Assay for Inhibitors of Influenza NS1 Protein Function: Influenza virus replication assay in MDCK cells infected with virus A/PR/8/34
Influenza is a world-wide public health problem and emerging forms of the virus have the potential to cause a pandemic of equal or greater magnitude to the outbreaks recorded in 1918, 1957 or 1968. Vaccine development is proceeding and there also exist two classes of anti-influenza compounds. However these therapeutic modalities are neither fully effective nor widely enough available to fulfill more ..
BioActive Compounds: 23
NIH Chemical Genomics Center [NCGC]
NIH Molecular Libraries Probe Centers Network [MLPCN]
MLPCN Grant: MH084878-01A1
Assay Submitter (PI): Daniel Engel
Influenza is a world-wide public health problem and emerging forms of the virus have the potential to cause a pandemic of equal or greater magnitude to the outbreaks recorded in 1918, 1957 or 1968. Vaccine development is proceeding and there also exist two classes of anti-influenza compounds. However these therapeutic modalities are neither fully effective nor widely enough available to fulfill global needs. In addition their potential usefulness against newly emergent strains is not known. Efforts are needed to develop novel agents against influenza virus, including broad-spectrum agents. Identification of small molecules that inhibit NS1 function either directly or by interfering with specific cellular pathways may be a key to increasing our defense against the virus.
We have miniaturized and optimized a cell based assay in which NS1 from influenza A is expressed in the budding yeast S. cerevisiae. NS1 is a multi-functional protein that counters the host innate immune response and facilitates viral versus cellular gene expression. Expression of NS1 causes a pronounced slow growth phenotype in yeast due to its intrinsic molecular activities. Small molecules that suppress the slow growth phenotype can be identified by a straightforward growth recovery assay using optical density (OD) as the measurement. The same yeast strain not expressing NS1 was used as positive control in the yeast growth recovery assay. The present experiment attempted to confirm the activity of compounds observed in the primary screen.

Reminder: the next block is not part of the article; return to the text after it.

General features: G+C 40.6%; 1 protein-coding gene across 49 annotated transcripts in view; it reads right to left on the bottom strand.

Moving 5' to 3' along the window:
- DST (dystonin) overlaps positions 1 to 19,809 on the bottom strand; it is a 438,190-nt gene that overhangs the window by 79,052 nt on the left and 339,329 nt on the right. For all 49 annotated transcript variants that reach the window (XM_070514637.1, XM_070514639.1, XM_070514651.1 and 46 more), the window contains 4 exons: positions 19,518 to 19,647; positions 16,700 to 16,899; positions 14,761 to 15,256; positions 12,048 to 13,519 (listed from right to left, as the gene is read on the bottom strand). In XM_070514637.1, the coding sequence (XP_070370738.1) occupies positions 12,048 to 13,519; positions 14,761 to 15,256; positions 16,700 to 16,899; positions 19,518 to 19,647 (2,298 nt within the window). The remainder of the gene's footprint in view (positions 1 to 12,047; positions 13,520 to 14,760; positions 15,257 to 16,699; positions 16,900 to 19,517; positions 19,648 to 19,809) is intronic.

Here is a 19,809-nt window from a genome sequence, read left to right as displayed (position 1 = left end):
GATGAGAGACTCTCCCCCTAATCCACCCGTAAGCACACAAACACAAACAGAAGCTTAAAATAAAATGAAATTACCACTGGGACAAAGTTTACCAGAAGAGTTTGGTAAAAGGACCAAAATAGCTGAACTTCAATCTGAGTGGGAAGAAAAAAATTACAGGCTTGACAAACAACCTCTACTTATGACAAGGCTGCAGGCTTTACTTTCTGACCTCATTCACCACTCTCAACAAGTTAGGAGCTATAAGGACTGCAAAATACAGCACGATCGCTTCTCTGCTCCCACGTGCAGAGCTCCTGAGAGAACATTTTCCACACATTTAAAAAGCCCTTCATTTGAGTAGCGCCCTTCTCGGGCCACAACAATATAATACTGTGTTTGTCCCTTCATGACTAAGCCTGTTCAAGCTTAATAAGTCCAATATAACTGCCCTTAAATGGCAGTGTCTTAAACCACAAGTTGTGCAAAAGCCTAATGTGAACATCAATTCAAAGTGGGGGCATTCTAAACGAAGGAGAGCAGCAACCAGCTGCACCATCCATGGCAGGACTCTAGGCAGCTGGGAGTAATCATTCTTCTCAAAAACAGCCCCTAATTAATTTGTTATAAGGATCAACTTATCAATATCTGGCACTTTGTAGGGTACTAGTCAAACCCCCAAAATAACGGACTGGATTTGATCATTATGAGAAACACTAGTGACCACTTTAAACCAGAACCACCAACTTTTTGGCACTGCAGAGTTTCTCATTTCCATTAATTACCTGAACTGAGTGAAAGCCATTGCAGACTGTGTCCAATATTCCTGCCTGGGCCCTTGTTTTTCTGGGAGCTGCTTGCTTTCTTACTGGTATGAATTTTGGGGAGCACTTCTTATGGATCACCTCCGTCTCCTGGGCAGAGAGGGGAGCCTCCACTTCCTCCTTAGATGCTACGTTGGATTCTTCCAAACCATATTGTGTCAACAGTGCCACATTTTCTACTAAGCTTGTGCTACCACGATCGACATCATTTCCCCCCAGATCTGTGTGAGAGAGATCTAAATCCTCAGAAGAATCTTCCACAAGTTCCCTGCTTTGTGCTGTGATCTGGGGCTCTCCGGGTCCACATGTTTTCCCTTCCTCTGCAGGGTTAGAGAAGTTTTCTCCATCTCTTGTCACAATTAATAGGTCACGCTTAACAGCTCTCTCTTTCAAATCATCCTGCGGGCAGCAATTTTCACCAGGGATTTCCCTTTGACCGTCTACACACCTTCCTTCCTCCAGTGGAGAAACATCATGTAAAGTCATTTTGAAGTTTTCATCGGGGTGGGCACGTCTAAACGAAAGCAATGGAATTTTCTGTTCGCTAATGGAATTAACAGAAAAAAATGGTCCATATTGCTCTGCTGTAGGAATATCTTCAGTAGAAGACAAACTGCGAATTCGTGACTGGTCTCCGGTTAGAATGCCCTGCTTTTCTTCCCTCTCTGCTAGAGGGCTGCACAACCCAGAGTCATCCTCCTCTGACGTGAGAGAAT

This assay confirms the activity of compounds from the primary screen by measuring their affect on viral replication.
Protocol details are given in Basu et al. J. Vir. 83(4):1881-1891 2009. Titers of influenza virus stocks were determined by 50% tissue culture infective dose (TCID50) analysis on MDCK cells, maintained in Iscove medium supplemented with 10% fetal bovine serum and 2 mM L-glutamine. All media and sera were from Invitrogen. The viruses were propagated in 10-day-old embryonated chicken eggs at 37C. Confluent cell monolayers were infected at a multiplicity of infection (MOI) of 0.1 for 48 h in the presence or absence of 5uM compound. Compounds were added at the beginning of infection and were present throughout the infection. After 48 h virus titers were determined by standard TCID50 analysis.
Vehicle control gave a TCID50 of 8.5. Compounds that reduced TCID50 by 1 unit or greater were considered active and given a score of 80. Compounds with less activity were considered inactive and given a score of 0.
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** Test Concentration.
Data Table (Concise)